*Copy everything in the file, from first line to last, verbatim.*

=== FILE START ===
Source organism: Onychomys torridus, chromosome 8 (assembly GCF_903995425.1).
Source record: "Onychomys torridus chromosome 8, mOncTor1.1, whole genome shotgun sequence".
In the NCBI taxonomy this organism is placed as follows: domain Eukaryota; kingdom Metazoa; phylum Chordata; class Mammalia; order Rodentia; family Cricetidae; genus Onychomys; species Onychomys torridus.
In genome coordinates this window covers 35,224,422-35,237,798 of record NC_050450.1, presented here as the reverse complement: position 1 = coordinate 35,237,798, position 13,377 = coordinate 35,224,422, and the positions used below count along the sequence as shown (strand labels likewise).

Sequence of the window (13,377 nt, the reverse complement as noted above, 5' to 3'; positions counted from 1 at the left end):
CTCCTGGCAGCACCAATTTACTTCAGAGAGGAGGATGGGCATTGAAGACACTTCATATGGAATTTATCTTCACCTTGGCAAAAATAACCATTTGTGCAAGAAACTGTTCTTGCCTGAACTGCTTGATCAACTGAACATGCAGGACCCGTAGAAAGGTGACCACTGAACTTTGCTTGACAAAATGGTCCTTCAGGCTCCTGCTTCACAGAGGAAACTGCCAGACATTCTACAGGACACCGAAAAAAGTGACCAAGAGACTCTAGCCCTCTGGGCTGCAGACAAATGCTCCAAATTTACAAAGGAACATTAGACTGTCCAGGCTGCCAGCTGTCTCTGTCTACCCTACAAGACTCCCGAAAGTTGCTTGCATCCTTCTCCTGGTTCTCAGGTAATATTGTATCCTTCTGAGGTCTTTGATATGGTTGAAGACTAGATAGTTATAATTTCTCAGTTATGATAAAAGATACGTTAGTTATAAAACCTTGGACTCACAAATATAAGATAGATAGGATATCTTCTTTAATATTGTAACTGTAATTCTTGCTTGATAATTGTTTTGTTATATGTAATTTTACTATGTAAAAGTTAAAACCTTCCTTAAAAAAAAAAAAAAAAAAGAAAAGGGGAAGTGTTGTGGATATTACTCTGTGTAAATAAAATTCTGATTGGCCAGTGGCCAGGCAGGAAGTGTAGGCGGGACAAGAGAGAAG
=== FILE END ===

Source organism: Onychomys torridus, chromosome 8 (assembly GCF_903995425.1).
Source record: "Onychomys torridus chromosome 8, mOncTor1.1, whole genome shotgun sequence".
In the NCBI taxonomy this organism is placed as follows: domain Eukaryota; kingdom Metazoa; phylum Chordata; class Mammalia; order Rodentia; family Cricetidae; genus Onychomys; species Onychomys torridus.
In genome coordinates this window covers 35,224,422-35,237,798 of record NC_050450.1, presented here as the reverse complement: position 1 = coordinate 35,237,798, position 13,377 = coordinate 35,224,422, and the positions used below count along the sequence as shown (strand labels likewise).

Sequence of the window (13,377 nt, the reverse complement as noted above, 5' to 3'; positions counted from 1 at the left end):
CTCCTGGCAGCACCAATTTACTTCAGAGAGGAGGATGGGCATTGAAGACACTTCATATGGAATTTATCTTCACCTTGGCAAAAATAACCATTTGTGCAAGAAACTGTTCTTGCCTGAACTGCTTGATCAACTGAACATGCAGGACCCGTAGAAAGGTGACCACTGAACTTTGCTTGACAAAATGGTCCTTCAGGCTCCTGCTTCACAGAGGAAACTGCCAGACATTCTACAGGACACCGAAAAAAGTGACCAAGAGACTCTAGCCCTCTGGGCTGCAGACAAATGCTCCAAATTTACAAAGGAACATTAGACTGTCCAGGCTGCCAGCTGTCTCTGTCTACCCTACAAGACTCCCGAAAGTTGCTTGCATCCTTCTCCTGGTTCTCAGGTAATATTGTATCCTTCTGAGGTCTTTGATATGGTTGAAGACTAGATAGTTATAATTTCTCAGTTATGATAAAAGATACGTTAGTTATAAAACCTTGGACTCACAAATATAAGATAGATAGGATATCTTCTTTAATATTGTAACTGTAATTCTTGCTTGATAATTGTTTTGTTATATGTAATTTTACTATGTAAAAGTTAAAACCTTCCTTAAAAAAAAAAAAAAAAAAGAAAAGGGGAAGTGTTGTGGATATTACTCTGTGTAAATAAAATTCTGATTGGCCAGTGGCCAGGCAGGAAGTGTAGGCGGGACAAGAGAGAAG